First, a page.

One third of Vietnamese youths do not use contraceptive measures

Unexpected pregnancy remains a big problem as 34.6 percent of young Vietnamese people aged 20-24 do not use contraceptive measures, according to statistics announced on Monday.

The figures were released at a ceremony held in Hanoi on Monday to introduce the State of World Population 2013 Report issued by the United Nations Population Fund (UNFPA).

The event was jointly organized by the UNFPA and the Ho Chi Minh Communist Youth Union’s Central Adolescent Center, attracting the participation of more than 300 young people in the capital.

According to the report, some 7.3 million adolescent girls give birth each year worldwide, of whom 2 million are under 15. If current trends continued, this number could rise to 3 million a year in 2030.

Every day in developing countries, 20,000 girls below age 18 give birth. Nine in 10 of these births occur within marriage or a union. This has consequences on the health, education, employment and rights of an untold millions of girls, the report said.

In Vietnam, the rate of unexpected pregnancy and unsafe abortion remains high among young women, as 35.4 percent of adolescents aged 15-19 do not use contraceptive measures. Among young people aged 20-24, the rate is 34.6 percent.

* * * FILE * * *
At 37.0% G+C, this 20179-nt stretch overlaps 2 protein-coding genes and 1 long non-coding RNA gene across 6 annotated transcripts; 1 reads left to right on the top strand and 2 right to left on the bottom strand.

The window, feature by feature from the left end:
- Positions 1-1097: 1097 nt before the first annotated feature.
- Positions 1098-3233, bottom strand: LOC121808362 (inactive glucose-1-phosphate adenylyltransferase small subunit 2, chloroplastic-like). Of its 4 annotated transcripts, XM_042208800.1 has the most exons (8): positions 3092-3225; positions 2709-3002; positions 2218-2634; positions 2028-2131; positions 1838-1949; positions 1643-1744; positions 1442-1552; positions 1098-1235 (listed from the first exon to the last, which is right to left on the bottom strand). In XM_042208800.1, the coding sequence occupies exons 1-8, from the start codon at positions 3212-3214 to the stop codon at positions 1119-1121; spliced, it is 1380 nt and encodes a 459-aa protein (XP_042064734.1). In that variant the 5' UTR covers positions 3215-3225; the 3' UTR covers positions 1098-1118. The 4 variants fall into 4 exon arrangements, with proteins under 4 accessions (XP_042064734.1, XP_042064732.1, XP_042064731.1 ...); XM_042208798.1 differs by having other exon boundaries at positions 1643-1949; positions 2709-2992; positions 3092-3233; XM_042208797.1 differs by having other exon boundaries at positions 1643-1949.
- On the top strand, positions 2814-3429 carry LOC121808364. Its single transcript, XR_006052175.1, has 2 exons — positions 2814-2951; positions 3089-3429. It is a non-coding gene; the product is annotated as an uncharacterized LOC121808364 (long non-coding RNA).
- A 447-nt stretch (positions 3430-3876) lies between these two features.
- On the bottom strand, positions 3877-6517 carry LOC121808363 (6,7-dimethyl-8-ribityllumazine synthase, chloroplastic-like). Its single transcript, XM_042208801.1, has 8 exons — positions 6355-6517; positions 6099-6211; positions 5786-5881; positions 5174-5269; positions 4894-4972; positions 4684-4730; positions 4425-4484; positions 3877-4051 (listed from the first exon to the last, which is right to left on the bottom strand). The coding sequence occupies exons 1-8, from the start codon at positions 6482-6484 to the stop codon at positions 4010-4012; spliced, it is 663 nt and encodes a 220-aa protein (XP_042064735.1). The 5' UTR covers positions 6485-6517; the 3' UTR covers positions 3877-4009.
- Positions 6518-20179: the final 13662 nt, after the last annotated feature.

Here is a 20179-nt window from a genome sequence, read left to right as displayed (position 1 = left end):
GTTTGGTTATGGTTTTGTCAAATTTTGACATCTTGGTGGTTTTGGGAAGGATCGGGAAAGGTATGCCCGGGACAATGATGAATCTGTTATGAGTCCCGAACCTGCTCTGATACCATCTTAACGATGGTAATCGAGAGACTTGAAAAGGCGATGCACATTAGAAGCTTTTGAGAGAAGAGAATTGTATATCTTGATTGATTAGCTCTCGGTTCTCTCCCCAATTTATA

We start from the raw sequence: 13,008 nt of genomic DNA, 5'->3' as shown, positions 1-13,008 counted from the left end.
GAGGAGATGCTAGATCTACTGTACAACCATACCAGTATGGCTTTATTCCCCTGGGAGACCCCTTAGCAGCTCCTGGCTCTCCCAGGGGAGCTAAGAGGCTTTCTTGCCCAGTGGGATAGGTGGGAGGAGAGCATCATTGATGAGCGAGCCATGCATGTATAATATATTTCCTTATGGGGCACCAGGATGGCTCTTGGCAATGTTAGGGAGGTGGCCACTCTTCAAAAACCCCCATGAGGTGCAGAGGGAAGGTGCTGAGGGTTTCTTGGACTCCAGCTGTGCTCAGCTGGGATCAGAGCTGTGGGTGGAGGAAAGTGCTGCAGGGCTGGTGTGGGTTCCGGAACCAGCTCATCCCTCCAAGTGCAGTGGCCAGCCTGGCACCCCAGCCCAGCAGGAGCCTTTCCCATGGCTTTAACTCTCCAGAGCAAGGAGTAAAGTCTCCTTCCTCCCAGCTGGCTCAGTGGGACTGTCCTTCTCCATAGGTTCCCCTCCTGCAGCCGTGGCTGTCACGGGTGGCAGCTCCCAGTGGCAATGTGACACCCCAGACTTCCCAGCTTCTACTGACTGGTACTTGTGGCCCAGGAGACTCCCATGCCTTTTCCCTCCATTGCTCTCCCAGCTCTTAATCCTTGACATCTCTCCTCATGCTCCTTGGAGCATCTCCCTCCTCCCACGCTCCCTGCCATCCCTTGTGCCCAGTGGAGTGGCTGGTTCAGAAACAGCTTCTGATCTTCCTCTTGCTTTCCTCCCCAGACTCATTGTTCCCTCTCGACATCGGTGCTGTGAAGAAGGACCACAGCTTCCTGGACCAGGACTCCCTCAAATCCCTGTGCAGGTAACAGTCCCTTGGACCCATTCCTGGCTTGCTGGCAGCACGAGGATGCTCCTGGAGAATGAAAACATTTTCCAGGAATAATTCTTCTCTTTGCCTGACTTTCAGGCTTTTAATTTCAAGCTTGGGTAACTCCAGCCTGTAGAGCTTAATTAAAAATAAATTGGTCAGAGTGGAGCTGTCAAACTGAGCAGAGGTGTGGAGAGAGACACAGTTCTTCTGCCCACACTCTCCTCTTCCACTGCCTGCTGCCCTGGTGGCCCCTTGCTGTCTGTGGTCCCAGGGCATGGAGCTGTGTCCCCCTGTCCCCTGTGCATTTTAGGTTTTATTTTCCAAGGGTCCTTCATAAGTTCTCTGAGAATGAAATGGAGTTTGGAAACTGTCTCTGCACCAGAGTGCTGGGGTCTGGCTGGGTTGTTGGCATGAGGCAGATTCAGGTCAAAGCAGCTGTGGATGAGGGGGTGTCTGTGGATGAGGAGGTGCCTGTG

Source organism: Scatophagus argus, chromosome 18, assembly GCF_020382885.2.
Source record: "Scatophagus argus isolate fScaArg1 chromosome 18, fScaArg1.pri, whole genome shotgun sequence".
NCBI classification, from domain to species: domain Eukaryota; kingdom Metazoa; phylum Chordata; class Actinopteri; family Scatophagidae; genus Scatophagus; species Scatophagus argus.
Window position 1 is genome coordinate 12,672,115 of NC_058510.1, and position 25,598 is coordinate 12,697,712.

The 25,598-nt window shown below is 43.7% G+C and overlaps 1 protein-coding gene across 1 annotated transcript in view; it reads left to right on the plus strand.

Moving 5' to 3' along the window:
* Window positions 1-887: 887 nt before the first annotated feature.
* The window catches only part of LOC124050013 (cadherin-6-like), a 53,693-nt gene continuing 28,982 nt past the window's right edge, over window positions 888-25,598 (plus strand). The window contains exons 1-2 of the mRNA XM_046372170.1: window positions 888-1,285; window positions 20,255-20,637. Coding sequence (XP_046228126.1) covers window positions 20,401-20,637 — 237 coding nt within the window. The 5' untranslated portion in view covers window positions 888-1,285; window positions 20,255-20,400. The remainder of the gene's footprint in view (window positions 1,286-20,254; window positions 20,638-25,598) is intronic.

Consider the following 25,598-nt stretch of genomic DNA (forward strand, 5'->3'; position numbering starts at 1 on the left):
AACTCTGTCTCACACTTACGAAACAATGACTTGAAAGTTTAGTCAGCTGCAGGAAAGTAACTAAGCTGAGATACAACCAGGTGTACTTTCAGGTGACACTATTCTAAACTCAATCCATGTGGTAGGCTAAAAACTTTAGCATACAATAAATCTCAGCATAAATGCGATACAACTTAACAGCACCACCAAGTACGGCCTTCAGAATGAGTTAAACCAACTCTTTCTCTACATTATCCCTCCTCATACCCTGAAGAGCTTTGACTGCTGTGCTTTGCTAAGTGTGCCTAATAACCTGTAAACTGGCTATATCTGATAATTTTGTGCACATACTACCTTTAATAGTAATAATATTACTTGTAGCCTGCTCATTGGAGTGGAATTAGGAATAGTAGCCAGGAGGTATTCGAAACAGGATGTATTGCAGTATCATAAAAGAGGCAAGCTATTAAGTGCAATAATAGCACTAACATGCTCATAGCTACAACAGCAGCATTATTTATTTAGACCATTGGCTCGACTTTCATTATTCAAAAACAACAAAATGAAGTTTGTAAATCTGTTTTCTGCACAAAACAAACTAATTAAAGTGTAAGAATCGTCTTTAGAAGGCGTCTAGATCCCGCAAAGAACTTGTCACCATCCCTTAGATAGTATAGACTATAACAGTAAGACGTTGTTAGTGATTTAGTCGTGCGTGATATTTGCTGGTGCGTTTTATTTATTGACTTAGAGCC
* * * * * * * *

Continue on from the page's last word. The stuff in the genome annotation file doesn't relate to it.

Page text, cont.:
In 2011, 46 in every 1,000 adolescents in Vietnam have children. This rate is higher than those for many other groups of population, including people with low-education background and ethnic minority people.

In every region in the world, “impoverished, poorly educated and rural girls” were more likely to get pregnant than their wealthier, more educated and more urban counterparts, the report said.

Immature mothers will have to suffer serious and prolonged consequences, physically and socially, resulted from early pregnancy.

Meanwhile, society often blamed “only the girl” for getting pregnant, said UNFPA executive director Babatunde Osotimehin.

“The reality is that adolescent pregnancy is most often not the result of a deliberate choice, but rather the absence of choices and of circumstances beyond a girl’s control. It is a consequence of little or no access to school, employment, quality information and healthcare,” he said.

The UNFPA report called for actions that “empower girls, uphold their basic human rights, and put them on equal footing with boys” to reduce the number of adolescent girls getting pregnant annually.

It considers education as one of the priority solutions to curb the trend of early pregnancy and protect girls’ human rights and well-being.

Girls who remained in school longer were less likely to become pregnant. Education also reduced the chances of child marriages and it delayed childbearing, eventually leading to healthier births, the reports said.